Bernardo Osorio was a math teacher at Miami's Cutler Bay Senior High School in 2017 when he admitted to a sexual relationship with an underage student.
In a 2017 interview with Miami-Dade Schools Police, Osorio said the student performed oral sex on him at least three times, twice at the school.
"I told him what we are doing is something that we are not supposed to do," he recently told the NBC 6 Investigators.
According to police records, Osorio preyed on a vulnerable student who had lost his father just months before the abuse began. The student says he was 16 when the abuse occurred.
Osorio insisted to police that the young man was to blame.
"They know what they are doing. They are not angels. They know exactly what they want and they go for it," he said. "He is the one who initiated everything."
Osorio was arrested and charged with sexual battery.
Last year, he struck a deal with prosecutors and pleaded guilty to three less serious charges of child abuse.
In a close-out memo, Miami-Dade Assistant State Attorney Laura Adams said the evidence was "overwhelming" but they opted for a "lenient plea offer" because the victim wanted to move on with his life and Osorio was not likely to reoffend.
Adams, who declined to discuss the case on camera, wrote in the memo that the student and the lead detective on the case were consulted with when the decision was made.
We interviewed Osorio at his South Florida home months after the case was closed.
Osorio, who acknowledged that the conversation was being recorded, told us a story similar to what he had told police two years before.
"I don't know if this is legal to say anything about it because the case is closed, but he is the one who insisted and I told him several times no, no, no and he wanted to do it, he wanted to do it," he said. "I, as an adult, made the wrong decision."
Osorio repeatedly said the victim was responsible.
"It's his fault, not mine. But I was the one who got crucified," he said.
The NBC 6 Investigators have found at least 40 South Florida teachers, including Osorio, who've been arrested or disciplined for sexual misconduct in the past two years.
And like other teachers included in our series of investigations, we found it wasn't the first time he was accused of inappropriate behavior.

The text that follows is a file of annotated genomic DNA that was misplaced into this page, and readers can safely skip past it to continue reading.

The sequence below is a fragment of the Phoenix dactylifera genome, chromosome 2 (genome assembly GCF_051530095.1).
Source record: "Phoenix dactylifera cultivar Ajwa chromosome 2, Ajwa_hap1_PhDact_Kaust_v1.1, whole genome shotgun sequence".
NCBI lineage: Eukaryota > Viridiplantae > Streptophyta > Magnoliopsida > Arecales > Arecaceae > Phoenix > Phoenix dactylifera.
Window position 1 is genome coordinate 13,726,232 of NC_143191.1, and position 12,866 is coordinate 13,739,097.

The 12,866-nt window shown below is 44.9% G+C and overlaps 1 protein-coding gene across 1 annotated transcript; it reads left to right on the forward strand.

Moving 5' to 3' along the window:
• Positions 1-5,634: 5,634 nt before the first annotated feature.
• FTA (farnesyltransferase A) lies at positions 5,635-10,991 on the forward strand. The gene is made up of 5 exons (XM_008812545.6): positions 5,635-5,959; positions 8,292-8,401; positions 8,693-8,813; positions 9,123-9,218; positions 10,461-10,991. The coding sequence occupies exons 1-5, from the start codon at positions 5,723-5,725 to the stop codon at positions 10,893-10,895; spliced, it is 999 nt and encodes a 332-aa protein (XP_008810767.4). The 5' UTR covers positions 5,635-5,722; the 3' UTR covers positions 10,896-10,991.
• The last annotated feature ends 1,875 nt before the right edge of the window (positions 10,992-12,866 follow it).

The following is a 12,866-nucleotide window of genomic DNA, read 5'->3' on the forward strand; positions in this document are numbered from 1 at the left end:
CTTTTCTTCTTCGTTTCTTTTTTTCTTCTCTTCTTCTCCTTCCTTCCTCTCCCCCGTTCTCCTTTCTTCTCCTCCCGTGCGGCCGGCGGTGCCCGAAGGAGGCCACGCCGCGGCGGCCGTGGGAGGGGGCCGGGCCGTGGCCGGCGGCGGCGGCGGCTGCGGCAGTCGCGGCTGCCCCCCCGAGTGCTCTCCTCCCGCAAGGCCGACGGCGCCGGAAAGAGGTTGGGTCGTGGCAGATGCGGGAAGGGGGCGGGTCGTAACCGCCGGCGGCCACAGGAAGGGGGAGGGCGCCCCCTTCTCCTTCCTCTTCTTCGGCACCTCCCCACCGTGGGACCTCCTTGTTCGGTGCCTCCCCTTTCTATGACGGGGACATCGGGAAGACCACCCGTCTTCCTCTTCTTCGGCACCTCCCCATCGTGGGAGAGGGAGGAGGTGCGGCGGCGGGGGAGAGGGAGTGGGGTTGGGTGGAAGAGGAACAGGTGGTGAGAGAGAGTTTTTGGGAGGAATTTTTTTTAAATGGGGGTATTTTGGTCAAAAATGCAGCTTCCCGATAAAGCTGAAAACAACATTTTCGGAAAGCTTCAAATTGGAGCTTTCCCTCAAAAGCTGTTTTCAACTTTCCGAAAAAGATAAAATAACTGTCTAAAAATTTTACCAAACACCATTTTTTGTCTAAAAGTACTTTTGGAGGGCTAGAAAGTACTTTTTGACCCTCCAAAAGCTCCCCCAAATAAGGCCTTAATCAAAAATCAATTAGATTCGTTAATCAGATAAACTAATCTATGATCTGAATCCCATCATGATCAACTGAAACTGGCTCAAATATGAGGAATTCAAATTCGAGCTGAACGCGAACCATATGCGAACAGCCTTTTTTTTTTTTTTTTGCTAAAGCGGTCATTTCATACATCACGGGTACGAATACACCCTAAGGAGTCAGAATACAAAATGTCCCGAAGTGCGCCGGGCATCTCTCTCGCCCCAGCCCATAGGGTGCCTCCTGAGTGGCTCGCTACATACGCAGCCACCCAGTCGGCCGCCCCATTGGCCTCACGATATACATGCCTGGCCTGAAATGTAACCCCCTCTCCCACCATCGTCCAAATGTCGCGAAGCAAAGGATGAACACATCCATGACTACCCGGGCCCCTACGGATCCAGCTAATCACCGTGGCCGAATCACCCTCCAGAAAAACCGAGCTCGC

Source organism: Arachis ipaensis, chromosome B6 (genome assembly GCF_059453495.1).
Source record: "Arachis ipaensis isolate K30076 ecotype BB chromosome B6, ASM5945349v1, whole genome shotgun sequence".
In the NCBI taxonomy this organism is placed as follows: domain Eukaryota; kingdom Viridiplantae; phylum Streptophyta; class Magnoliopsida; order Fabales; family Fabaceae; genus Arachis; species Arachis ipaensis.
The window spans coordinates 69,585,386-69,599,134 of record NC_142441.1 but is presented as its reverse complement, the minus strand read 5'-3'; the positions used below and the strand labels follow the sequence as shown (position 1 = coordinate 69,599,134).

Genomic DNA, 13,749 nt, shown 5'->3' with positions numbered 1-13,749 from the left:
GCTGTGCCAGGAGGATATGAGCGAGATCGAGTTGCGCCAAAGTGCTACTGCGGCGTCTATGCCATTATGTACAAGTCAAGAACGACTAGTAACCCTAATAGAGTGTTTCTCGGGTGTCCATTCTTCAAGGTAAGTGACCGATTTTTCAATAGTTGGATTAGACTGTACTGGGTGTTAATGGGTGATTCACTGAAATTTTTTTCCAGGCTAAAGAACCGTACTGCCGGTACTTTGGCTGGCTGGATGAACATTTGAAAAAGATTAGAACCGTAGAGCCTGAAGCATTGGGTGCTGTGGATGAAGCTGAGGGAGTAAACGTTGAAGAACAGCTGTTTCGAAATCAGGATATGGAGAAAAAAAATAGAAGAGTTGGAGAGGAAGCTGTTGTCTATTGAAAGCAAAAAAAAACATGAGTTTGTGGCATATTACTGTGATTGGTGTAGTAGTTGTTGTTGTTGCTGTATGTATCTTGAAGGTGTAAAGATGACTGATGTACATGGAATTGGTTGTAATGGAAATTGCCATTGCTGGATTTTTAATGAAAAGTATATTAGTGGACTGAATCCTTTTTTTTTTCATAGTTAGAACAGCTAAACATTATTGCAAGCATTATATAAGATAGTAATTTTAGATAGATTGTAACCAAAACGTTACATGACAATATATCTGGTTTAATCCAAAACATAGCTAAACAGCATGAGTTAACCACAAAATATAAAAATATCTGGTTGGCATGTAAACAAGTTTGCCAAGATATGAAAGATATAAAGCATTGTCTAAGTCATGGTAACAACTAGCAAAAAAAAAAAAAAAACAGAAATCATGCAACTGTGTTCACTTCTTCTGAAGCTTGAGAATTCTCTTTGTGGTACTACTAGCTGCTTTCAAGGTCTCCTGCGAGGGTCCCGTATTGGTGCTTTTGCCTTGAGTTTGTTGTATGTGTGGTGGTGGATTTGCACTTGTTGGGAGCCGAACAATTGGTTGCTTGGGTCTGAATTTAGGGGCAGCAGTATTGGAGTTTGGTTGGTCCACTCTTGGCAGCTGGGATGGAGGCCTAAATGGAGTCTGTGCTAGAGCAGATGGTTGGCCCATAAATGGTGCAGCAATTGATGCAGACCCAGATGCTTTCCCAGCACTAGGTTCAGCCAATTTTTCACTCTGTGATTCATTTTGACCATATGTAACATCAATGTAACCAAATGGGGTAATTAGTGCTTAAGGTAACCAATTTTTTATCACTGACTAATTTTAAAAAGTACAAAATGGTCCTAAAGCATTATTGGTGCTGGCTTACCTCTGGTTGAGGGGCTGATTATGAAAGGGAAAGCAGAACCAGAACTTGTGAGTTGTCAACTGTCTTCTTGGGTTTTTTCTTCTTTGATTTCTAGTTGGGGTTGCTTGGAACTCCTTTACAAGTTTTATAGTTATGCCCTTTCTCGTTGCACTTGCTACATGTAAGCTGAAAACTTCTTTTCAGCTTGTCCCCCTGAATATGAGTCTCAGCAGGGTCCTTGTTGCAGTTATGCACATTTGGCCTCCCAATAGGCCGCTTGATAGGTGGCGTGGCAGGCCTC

Osorio's personnel file shows five previous complaints, some dating back more than a decade.
In 2009, he was investigated for inappropriate behavior including whispering into a student's ear and asking personal questions.
Two years later, he was accused of reaching down to open a student's zipper and making "sexual connotative comments."
Then, in 2013, he was investigated again for inappropriate comments.
All but one of the complaints was ruled unsubstantiated or with no probable cause.
"These institutions continually fail kids and make poor decisions," said attorney Jeff Herman. "You'd like to think that when you have a youth-serving organization, that they are always going to put safety first, err on the side of caution and I don't see that."
Herman, who has worked on several sexual abuse cases involving local teachers, says he is seeing more cases than ever before.
"When I started doing sex abuse cases in 1997, I never really anticipated that this would not only continue but actually the volume increase," he said.
At Osorio's sentencing hearing in May 2018, his former student read an emotional statement.
"While grieving my father's death, I unconsciously tried to find shelter in a father figure, leading to me to wrong place, a teacher who ended up sexually taking advantage of a fatherless child," he said.
The teen asked the judge not to show leniency.
"The same way he consciously decided to sexually abuse me, he must step up and face all the consequences of his actions thoroughly," he said. "Personally, I firmly believe that people like him, do not deserve to be free."
Osorio could have been sentenced to 15 years in prison after pleading guilty to the child abuse charges.
Instead, a judge sentenced Osorio to 10 years of probation. State records show that he is not registered as a sex offender.
The former teacher believes he didn't get a fair shake in court.
"I lost my reputation, my job, everything," he told the NBC6 Investigators. "It was very unfair, if you will, that all of this really had to happen."
The Miami-Dade School Board wouldn't comment about the previous complaints against Osorio. In a statement, a spokesperson said that Osorio resigned the day of his arrest in lieu of termination and can longer work in the district.
Last year, the school board settled a civil lawsuit with Osorio's victim.
This story is from our sister station, NBC Miami. Click here for more investigative stories from NBC stations across the county.